“One simple motion, eight arms extend themselves synchronously, it’s a surprisingly complex mechanism.”

David Kahng talks about umbrellas the way a scientist might talk about the advanced robotics of the Hubble space telescope. But this attention to detail and focus on engineering is exactly why Kahng co-founded Davek, a brand rethinking umbrellas from the ground up, which he discussed on the 28th episode of the Loose Threads Podcast.

“When you’re in luxury, people don’t want contraptions,” Kahng said. “What they want, more than anything else, is quality. If I can make the analogy with cars, we didn’t have to make a car that flew. We just needed to make a BMW.”

Like a BMW, Davek umbrellas are stylish and high performance. But if you look under the hood, Kahng’s focus on engineering is clear. A big part of what makes Davek different is the way these umbrellas balance strength and flexibility.

“It takes 200 parts to make a single folding umbrella,” Kahng said. “[On] a handbag, if a rivet fails, the thing still works. With umbrellas, everything is so tightly synchronized that when you close the thing, if you take a close look, the ribs actually nest into each other, so if there’s any type of flaw, the whole thing doesn’t work.”

Kahng also said he realizes that while many people are hesitant to spend a lot of money on umbrellas because they might break, losing them is an even bigger concern. That’s why Davek umbrellas have introduced the same kind of proximity awareness technology found in most iPhones.

“We created the Davek Alert, which is the first umbrella that you can pair to your phone. So if you ever leave it behind, it can send you a notification to prevent you from losing it.”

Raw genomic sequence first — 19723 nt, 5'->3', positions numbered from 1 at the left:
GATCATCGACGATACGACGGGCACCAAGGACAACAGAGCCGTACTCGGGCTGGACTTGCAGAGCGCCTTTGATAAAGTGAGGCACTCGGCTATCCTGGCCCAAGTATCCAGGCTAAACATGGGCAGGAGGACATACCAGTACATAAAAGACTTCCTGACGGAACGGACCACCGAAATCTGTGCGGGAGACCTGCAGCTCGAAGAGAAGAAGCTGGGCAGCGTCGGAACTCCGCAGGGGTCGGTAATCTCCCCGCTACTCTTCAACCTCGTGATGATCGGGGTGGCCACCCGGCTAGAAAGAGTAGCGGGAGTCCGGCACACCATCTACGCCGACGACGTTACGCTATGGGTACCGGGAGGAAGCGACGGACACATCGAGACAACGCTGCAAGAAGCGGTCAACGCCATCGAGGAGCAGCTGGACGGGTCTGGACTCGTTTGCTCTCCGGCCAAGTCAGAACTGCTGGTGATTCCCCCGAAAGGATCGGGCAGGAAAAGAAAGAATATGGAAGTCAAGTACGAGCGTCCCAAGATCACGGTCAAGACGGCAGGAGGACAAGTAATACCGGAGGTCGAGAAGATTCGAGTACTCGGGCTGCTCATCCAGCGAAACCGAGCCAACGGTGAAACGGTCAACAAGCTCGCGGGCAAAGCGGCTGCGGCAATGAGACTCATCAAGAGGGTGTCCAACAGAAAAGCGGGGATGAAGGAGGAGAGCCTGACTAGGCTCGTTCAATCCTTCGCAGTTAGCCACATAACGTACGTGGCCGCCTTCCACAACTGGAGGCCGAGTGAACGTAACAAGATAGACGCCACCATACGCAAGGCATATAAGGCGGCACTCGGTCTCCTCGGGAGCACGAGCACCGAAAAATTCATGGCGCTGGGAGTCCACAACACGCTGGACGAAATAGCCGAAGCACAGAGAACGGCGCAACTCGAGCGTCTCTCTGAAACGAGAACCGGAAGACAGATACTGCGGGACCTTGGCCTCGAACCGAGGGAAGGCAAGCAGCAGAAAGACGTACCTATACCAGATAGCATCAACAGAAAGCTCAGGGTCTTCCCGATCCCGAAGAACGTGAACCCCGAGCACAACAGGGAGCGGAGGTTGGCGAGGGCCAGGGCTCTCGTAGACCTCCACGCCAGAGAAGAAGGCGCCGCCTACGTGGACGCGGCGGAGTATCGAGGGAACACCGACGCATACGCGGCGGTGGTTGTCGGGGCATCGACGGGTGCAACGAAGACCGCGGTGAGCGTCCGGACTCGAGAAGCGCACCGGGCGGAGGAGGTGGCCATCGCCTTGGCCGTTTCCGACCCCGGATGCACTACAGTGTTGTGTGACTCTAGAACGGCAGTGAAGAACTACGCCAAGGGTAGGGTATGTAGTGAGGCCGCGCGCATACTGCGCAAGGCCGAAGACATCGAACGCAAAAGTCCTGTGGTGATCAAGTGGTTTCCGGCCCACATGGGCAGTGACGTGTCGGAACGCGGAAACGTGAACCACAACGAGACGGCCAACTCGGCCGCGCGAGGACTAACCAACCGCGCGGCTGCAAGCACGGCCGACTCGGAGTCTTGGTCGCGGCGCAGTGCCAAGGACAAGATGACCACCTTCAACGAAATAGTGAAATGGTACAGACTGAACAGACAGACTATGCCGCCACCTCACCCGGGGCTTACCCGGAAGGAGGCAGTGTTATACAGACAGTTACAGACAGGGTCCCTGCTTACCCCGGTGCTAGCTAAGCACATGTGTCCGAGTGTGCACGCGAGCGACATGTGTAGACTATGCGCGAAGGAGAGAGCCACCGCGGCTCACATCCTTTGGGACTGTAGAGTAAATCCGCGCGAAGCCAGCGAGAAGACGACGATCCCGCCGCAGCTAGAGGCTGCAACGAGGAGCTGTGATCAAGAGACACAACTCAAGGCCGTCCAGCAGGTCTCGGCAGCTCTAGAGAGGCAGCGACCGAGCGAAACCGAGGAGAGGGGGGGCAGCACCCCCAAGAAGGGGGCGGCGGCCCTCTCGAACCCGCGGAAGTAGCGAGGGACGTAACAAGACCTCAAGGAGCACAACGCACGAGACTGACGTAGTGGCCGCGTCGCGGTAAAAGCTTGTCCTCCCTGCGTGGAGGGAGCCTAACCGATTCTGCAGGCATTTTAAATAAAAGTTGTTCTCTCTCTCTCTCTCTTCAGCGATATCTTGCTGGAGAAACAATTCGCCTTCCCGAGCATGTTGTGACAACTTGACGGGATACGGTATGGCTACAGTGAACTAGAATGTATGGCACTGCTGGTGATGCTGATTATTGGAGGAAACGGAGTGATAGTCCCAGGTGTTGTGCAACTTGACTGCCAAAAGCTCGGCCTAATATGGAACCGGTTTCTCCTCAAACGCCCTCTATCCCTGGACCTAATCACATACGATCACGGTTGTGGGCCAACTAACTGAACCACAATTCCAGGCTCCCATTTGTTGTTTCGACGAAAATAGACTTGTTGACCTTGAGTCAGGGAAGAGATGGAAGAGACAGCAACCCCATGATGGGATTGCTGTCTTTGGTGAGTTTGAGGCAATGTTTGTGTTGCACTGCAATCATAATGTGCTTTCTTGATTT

As the purveyor of an unconventional product, Kahng found that launching Davek through traditional routes was another challenge.

“Trade shows are not, in my opinion, the best way to get out there. There is no singular channel that you have to go through,” Kahng said. “You start out with one channel, it could be wholesale and that’s OK, but eventually you have to migrate to the other channels that are out there.”

In the corporate world, Kahng found a surprisingly large market for Davek. Specifically, as the kind of gift that companies can give away at trade shows or conferences to their employees.

Kahng pointed to this experience as proof that a successful product can come from many different channels, even those that might not be obvious immediately.

Offering Davek umbrellas at an expensive price point was another foray into uncharted waters. While many street vendors offer umbrellas for a few bucks, Davek sells their models for around $100. But Kahng said that offering a lifetime warranty made this the kind of product you only need to buy once.

It hasn’t been an easy process, but Kahng’s mission for Davek hasn’t changed.

“You need to have a product that’s genuinely better. You can’t market your way through luxury utility,” he said. “Our goal is not just to make a better umbrella, it’s to make a perfect one.”